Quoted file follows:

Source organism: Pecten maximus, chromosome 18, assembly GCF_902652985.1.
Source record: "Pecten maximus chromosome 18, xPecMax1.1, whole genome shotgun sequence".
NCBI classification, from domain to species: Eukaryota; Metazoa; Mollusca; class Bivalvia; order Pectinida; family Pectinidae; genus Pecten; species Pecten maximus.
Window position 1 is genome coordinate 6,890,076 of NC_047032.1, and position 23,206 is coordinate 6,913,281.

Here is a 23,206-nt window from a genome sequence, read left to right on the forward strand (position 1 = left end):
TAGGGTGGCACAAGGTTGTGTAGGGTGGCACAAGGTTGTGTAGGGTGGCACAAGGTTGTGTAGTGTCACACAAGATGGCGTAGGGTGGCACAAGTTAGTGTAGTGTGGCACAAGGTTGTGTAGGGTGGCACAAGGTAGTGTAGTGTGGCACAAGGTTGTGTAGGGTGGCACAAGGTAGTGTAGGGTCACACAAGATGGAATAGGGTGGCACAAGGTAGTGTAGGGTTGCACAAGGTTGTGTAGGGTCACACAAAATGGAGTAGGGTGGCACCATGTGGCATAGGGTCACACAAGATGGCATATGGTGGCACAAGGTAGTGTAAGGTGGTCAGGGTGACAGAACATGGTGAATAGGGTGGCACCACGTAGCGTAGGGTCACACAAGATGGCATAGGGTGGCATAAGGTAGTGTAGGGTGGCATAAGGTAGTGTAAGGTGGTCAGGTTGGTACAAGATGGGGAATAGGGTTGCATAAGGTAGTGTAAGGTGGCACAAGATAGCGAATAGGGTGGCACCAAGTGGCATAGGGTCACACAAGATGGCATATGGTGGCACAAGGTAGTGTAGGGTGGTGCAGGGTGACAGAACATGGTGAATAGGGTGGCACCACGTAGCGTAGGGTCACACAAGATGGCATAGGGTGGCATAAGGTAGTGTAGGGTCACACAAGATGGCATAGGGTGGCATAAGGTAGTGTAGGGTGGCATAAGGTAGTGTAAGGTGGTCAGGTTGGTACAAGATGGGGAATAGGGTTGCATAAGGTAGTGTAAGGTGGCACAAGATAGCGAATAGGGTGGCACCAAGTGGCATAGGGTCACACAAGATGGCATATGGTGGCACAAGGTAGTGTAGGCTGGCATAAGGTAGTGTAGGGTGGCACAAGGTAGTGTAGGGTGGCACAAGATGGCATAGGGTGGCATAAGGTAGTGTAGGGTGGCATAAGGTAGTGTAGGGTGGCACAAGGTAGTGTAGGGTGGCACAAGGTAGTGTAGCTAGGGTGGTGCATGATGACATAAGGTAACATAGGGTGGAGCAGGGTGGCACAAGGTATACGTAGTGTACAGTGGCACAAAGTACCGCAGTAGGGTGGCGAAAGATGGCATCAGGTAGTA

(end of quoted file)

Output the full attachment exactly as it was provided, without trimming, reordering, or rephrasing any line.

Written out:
Source organism: Pecten maximus, chromosome 18, assembly GCF_902652985.1.
Source record: "Pecten maximus chromosome 18, xPecMax1.1, whole genome shotgun sequence".
NCBI classification, from domain to species: Eukaryota; Metazoa; Mollusca; class Bivalvia; order Pectinida; family Pectinidae; genus Pecten; species Pecten maximus.
Window position 1 is genome coordinate 6,890,076 of NC_047032.1, and position 23,206 is coordinate 6,913,281.

Here is a 23,206-nt window from a genome sequence, read left to right on the forward strand (position 1 = left end):
TAGGGTGGCACAAGGTTGTGTAGGGTGGCACAAGGTTGTGTAGGGTGGCACAAGGTTGTGTAGTGTCACACAAGATGGCGTAGGGTGGCACAAGTTAGTGTAGTGTGGCACAAGGTTGTGTAGGGTGGCACAAGGTAGTGTAGTGTGGCACAAGGTTGTGTAGGGTGGCACAAGGTAGTGTAGGGTCACACAAGATGGAATAGGGTGGCACAAGGTAGTGTAGGGTTGCACAAGGTTGTGTAGGGTCACACAAAATGGAGTAGGGTGGCACCATGTGGCATAGGGTCACACAAGATGGCATATGGTGGCACAAGGTAGTGTAAGGTGGTCAGGGTGACAGAACATGGTGAATAGGGTGGCACCACGTAGCGTAGGGTCACACAAGATGGCATAGGGTGGCATAAGGTAGTGTAGGGTGGCATAAGGTAGTGTAAGGTGGTCAGGTTGGTACAAGATGGGGAATAGGGTTGCATAAGGTAGTGTAAGGTGGCACAAGATAGCGAATAGGGTGGCACCAAGTGGCATAGGGTCACACAAGATGGCATATGGTGGCACAAGGTAGTGTAGGGTGGTGCAGGGTGACAGAACATGGTGAATAGGGTGGCACCACGTAGCGTAGGGTCACACAAGATGGCATAGGGTGGCATAAGGTAGTGTAGGGTCACACAAGATGGCATAGGGTGGCATAAGGTAGTGTAGGGTGGCATAAGGTAGTGTAAGGTGGTCAGGTTGGTACAAGATGGGGAATAGGGTTGCATAAGGTAGTGTAAGGTGGCACAAGATAGCGAATAGGGTGGCACCAAGTGGCATAGGGTCACACAAGATGGCATATGGTGGCACAAGGTAGTGTAGGCTGGCATAAGGTAGTGTAGGGTGGCACAAGGTAGTGTAGGGTGGCACAAGATGGCATAGGGTGGCATAAGGTAGTGTAGGGTGGCATAAGGTAGTGTAGGGTGGCACAAGGTAGTGTAGGGTGGCACAAGGTAGTGTAGCTAGGGTGGTGCATGATGACATAAGGTAACATAGGGTGGAGCAGGGTGGCACAAGGTATACGTAGTGTACAGTGGCACAAAGTACCGCAGTAGGGTGGCGAAAGATGGCATCAGGTAGTA